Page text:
John Krasinski thought he might quit acting when he had his big break – he was cast on The Office, and he moved to L.A. In 2006, he went to the movies expecting to see 159270240_emily-blunt-john-krasinski-zoom-3cde631c-7e21-4382-9e84-75e9969cab4bSuperman Returns, but when it was sold out, he and his buddy saw The Devil Wears Prada instead. He claims to have watched the film 50 times before meeting his future wife, Emily Blunt, who stars in the film, in 2008. As he describes it: It was one of those things where I wasn’t really looking for a relationship and I was thinking I’m going to take my time in L.A. Then I met her and I was so nervous. I was like, “Oh god, I think I’m going to fall in love with her.” As I shook her hand I went, “I like you.” But he felt so far out of his league that he was sure it could never work, and almost blew the first date, on which he took her to a gun range. But she stuck it out, and when he proposed, they both wound up crying. Now they’ve got 2 daughters and lots of celebrity double dates: they vacation with the Kimmels and dine with George and Amal.

Matthew Broderick was the youngest actor to receive a Tony but of course it was landing the lead role in Ferris Bueller’s Day Off that made him a household name and allowed him to go back to his first love, the theatre, this time as a director. One of his actors felt 65110102b3c437394a37f16cda4e6020Broderick would be perfect for his sister, so he made the introductions. It took Matthew three months after meeting Sarah Jessica Parker to actually ask her out, over the phone, and on their first date, she was so nervous she talked a mile a minute while he sat stunned and silent. They wed in 1997, she in a black wedding dress because the guests all thought they were attending a party. They have three kids together and though she’s currently the star of a new show called Divorce, they celebrated their 20th anniversary together this spring.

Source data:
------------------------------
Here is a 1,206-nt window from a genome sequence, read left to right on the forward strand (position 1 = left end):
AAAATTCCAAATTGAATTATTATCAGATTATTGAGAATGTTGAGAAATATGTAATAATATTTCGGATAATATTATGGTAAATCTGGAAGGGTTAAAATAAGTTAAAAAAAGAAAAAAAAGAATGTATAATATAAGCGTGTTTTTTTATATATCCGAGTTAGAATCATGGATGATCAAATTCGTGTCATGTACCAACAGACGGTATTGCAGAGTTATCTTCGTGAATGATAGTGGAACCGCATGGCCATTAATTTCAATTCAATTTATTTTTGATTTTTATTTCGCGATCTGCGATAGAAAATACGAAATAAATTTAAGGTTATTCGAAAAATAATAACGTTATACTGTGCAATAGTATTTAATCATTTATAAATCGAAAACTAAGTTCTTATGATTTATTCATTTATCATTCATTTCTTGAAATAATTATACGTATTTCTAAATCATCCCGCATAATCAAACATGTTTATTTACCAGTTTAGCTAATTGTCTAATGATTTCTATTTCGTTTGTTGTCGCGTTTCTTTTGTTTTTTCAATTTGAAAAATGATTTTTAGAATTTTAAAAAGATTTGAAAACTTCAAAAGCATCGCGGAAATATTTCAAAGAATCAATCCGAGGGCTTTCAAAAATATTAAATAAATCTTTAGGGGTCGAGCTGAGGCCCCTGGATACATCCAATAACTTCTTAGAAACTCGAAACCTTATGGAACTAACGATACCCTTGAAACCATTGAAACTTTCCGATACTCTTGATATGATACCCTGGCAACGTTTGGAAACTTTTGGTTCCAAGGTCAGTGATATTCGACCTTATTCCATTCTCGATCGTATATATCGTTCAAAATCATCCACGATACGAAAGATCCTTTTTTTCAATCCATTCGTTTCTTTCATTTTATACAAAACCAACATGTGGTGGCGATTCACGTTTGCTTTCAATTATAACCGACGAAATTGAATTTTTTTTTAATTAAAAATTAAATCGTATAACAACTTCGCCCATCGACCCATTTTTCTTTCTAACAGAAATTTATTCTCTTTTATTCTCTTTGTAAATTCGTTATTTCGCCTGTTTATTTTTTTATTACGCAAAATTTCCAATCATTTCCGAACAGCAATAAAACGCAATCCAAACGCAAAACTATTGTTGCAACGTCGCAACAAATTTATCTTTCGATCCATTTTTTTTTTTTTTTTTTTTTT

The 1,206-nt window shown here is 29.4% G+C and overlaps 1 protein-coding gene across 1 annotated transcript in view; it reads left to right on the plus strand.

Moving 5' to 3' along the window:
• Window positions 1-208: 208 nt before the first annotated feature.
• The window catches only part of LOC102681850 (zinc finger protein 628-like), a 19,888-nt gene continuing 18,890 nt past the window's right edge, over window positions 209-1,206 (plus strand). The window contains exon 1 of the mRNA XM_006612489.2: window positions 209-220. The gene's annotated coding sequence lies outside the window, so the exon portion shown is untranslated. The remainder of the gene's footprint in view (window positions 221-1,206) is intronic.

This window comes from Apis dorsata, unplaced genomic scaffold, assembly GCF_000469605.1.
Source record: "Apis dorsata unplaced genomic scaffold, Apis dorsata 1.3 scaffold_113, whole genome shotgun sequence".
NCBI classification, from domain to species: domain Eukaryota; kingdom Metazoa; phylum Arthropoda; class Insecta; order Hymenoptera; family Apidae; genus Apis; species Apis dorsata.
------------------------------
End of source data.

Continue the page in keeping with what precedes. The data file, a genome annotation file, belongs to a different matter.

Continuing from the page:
Goldie Hawn met Kurt Russell on the set of The One and article-2209534-153CC875000005DC-578_468x358Only, Genuine, Original Family Band (blink and you’ll miss her). She was 21 at the time, and he just 16. She thought he was cute and interesting but much too young. Luckily, fate intervened and 15 years later they met on another film set, Swing Shift. Kurt was hungover at the audition and immediately regretted the first thing he said to her: ‘Man, you’ve got a great figure.’ She was magnanimous. This time their age gap seemed inconsequential. They never married but after more than 3 decades together, I think it’s Kurt and Goldie forever.

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Who’s your favourite celebrity couple?

 

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The Five Year Engagement

Tom (Jason Segel) and Violet (Emily Blunt) met at a New Year’s Eve make-up-your-own-superhero party one year ago. On their anniversary, he gets down on one knee and proposes. It’s romantic and sweet and perfect in a way that only movies can pull off. The article-0-12D1557A000005DC-855_306x444.jpgengagement is easy and wonderful, and their engagement party is infuriatingly better than most people’s weddings. But then things get messy. Her sister (Alison Brie) hooks up with his best friend (Chris Pratt), and then Violet gets accepted at her dream school and a move is on the horizon. The wedding gets postponed.